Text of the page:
Sen. John McCain called for massive military assistance to Ukraine Saturday, while warning that Russia's actions in its former Soviet neighbor could lead to unprecedented measures by the United States and it allies.
"Ukraine is going to need a long-term military assistance program from the United States," the Arizona Republican told reporters a Senate delegation visit to the Ukrainian capital, voicing what he said was a personal opinion.
"When (Ukrainians) ask for some modest means that can help them resist, I believe we should provide it... it's simply the right and decent thing to do."
His comments came shortly before Kiev accused Russia of invading a region in southeast Ukraine, neighboring Crimea.
McCain said he was "deeply concerned" about previous reports of Russian troops moving closer to Ukraine's eastern border and conducting snap military drill there, after having effectively seized Crimea at the start of the month.
He said an all-out Russian invasion of eastern Ukraine "will be a breach of such enormous consequence that the United States of America and our European allies will be contemplating action that we have not ever (contemplated) in our relations with Russia."
So far, Washington has vowed to impose travel bans and asset freezes on targeted Russians in what has turned into the worst East-West faceoff since the Cold War.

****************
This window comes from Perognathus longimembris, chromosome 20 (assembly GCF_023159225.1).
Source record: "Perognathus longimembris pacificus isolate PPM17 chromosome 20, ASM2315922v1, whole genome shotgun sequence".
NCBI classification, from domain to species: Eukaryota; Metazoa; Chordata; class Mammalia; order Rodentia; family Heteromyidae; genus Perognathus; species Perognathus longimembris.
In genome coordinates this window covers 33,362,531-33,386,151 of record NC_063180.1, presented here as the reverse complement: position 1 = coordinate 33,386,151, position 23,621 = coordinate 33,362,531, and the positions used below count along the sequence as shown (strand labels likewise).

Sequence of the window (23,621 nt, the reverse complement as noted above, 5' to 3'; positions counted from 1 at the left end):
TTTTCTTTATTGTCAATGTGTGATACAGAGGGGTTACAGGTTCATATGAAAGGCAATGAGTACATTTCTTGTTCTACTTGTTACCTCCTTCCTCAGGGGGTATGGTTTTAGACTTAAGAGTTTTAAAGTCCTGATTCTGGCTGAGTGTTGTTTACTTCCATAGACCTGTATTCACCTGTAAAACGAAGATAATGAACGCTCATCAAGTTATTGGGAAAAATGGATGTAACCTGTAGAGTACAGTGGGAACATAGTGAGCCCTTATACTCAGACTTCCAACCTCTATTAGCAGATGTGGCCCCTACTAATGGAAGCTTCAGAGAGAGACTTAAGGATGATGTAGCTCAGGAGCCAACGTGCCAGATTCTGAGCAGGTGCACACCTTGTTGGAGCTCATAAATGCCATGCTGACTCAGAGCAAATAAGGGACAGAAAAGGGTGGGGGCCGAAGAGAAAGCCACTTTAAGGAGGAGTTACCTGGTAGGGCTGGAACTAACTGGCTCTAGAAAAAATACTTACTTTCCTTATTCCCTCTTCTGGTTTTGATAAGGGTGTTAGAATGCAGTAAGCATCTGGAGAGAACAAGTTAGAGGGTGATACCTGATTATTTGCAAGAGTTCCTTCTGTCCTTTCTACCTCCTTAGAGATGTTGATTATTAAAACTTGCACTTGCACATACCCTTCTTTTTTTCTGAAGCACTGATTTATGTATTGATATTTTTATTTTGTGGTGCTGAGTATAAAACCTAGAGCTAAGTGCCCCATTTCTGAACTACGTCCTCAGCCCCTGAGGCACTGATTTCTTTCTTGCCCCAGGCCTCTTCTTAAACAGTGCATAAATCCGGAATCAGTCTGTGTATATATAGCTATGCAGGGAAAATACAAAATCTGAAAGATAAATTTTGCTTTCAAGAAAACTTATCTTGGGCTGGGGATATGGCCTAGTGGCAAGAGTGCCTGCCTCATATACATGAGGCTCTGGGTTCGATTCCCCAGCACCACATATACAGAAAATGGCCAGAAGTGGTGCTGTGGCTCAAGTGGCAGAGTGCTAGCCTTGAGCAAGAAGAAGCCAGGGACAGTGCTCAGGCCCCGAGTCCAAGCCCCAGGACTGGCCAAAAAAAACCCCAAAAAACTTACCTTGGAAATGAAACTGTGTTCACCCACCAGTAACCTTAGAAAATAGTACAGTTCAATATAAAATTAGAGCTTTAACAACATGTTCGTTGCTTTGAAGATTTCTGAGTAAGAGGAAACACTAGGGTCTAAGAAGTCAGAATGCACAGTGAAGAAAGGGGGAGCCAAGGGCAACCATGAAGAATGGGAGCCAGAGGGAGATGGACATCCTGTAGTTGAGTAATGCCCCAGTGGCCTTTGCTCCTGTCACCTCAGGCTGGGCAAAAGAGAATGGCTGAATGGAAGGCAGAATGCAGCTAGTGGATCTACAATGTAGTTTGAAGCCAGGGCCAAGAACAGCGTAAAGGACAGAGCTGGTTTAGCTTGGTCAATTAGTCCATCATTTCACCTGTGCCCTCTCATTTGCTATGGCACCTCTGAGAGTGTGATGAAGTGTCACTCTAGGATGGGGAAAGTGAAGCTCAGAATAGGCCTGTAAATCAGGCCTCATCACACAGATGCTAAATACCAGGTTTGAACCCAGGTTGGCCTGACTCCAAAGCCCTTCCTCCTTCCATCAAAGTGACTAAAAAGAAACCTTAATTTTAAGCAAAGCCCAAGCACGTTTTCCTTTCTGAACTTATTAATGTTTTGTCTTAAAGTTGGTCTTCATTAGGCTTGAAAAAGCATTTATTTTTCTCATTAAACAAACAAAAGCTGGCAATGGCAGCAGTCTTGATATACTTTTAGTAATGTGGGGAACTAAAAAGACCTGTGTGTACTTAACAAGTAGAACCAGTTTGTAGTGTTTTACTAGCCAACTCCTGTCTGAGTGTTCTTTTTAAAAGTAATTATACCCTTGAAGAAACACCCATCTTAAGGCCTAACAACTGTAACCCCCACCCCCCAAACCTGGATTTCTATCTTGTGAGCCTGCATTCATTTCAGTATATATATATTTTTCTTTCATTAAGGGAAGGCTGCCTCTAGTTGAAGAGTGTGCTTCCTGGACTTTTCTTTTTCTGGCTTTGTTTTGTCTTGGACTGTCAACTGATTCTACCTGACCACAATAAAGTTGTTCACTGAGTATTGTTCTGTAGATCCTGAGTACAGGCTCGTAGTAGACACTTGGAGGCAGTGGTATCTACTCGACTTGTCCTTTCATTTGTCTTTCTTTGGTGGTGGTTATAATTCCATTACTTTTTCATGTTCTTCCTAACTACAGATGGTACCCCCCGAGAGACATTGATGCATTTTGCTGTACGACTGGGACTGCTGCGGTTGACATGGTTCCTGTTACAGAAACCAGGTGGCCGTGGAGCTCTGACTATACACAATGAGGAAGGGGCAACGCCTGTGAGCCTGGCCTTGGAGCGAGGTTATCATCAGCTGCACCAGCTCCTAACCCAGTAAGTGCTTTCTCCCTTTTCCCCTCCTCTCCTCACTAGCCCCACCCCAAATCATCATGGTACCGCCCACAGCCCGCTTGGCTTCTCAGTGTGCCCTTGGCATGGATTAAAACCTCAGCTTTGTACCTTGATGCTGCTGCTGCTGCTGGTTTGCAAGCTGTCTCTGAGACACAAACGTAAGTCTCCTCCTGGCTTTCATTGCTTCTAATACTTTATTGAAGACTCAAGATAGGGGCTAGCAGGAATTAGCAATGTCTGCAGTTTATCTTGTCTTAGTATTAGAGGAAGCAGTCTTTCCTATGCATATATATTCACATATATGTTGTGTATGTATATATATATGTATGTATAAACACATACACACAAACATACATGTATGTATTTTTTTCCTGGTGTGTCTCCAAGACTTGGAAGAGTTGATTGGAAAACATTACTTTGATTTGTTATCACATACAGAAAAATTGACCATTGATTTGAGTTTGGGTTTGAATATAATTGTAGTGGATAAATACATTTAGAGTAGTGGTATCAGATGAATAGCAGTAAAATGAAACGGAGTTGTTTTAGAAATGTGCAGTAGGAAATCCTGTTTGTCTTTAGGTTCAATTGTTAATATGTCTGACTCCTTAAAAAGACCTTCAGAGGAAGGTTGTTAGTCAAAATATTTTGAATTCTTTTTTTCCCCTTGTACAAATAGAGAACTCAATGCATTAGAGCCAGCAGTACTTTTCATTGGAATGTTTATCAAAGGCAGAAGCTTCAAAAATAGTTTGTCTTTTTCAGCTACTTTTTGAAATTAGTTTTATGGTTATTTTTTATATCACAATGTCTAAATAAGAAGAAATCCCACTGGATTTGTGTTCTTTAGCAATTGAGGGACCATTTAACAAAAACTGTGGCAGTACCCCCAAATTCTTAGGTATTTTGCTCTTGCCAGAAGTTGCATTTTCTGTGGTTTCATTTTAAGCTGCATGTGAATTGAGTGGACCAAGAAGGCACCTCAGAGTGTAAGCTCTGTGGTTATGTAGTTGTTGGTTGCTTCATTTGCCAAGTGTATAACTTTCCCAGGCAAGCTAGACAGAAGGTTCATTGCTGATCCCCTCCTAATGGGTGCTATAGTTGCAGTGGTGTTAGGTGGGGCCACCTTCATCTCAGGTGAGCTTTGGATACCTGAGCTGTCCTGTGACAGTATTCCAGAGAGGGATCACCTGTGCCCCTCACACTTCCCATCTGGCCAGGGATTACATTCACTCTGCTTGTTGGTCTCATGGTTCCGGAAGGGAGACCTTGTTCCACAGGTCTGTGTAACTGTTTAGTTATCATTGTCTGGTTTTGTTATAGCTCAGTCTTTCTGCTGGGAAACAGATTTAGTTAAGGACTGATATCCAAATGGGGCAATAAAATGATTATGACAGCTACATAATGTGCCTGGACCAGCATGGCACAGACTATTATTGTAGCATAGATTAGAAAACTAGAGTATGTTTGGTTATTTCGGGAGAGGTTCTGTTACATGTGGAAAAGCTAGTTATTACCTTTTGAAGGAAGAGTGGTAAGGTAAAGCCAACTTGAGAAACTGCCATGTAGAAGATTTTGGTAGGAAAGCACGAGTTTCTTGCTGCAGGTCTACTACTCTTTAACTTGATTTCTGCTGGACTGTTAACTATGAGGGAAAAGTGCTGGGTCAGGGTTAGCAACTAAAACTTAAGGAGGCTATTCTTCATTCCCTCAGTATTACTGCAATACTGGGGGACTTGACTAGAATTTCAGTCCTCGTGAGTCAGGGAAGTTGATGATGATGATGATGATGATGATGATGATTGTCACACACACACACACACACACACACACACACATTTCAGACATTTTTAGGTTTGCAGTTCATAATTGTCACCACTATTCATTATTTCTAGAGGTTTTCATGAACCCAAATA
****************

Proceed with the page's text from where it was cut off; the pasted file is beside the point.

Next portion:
Ukraine is meanwhile headed for a breakup as southern Crimea prepares to vote on Sunday in a referendum that is widely expected to favour reattachment to Russia.
McCain however refused to accept reports that Kiev might sacrifice the Black Sea peninsula in exchange for keeping its eastern majority Russian-speaking region.
"The last thing we want to do is send any message to the people in Crimea that we have abandoned them," he said.
"We do not agree that (Russian President) Vladimir Putin has the license to invade a sovereign nation."
The US senators -- who met with Ukraine's new leaders and members of the Maidan protest movement in Kiev -- did not mince their words on the eve of the Crimean referendum, organized by the self-appointed pro-Moscow regional authorities but slammed as illegal by the new authorities in Kiev and foreign capitals.
McCain spoke of a "phony referendum" while his colleague Richard Durbin described a "Soviet-style election in Crimea. We know the outcome, we always knew the outcome of those elections long before they took place."
Ukraine on Saturday accused Russian forces of invading the village of Strilkove off the northeastern edge of the Crimean peninsula, and vowed to use "all necessary measures" to ward off the attack.